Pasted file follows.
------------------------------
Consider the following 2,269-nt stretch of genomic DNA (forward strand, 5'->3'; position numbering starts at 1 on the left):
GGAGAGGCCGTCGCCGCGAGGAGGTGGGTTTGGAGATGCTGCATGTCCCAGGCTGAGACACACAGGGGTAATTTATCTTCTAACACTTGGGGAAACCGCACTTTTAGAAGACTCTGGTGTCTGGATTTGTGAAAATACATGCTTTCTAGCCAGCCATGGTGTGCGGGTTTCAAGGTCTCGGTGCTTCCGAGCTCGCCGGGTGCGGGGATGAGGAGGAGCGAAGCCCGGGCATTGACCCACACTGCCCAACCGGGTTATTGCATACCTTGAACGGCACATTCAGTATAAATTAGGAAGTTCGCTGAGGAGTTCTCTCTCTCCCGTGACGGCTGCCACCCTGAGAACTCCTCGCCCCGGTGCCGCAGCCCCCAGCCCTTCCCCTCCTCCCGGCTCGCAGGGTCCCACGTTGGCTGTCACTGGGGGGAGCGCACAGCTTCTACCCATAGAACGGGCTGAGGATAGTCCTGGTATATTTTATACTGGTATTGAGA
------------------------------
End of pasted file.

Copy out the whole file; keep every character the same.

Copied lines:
Consider the following 2,269-nt stretch of genomic DNA (forward strand, 5'->3'; position numbering starts at 1 on the left):
GGAGAGGCCGTCGCCGCGAGGAGGTGGGTTTGGAGATGCTGCATGTCCCAGGCTGAGACACACAGGGGTAATTTATCTTCTAACACTTGGGGAAACCGCACTTTTAGAAGACTCTGGTGTCTGGATTTGTGAAAATACATGCTTTCTAGCCAGCCATGGTGTGCGGGTTTCAAGGTCTCGGTGCTTCCGAGCTCGCCGGGTGCGGGGATGAGGAGGAGCGAAGCCCGGGCATTGACCCACACTGCCCAACCGGGTTATTGCATACCTTGAACGGCACATTCAGTATAAATTAGGAAGTTCGCTGAGGAGTTCTCTCTCTCCCGTGACGGCTGCCACCCTGAGAACTCCTCGCCCCGGTGCCGCAGCCCCCAGCCCTTCCCCTCCTCCCGGCTCGCAGGGTCCCACGTTGGCTGTCACTGGGGGGAGCGCACAGCTTCTACCCATAGAACGGGCTGAGGATAGTCCTGGTATATTTTATACTGGTATTGAGA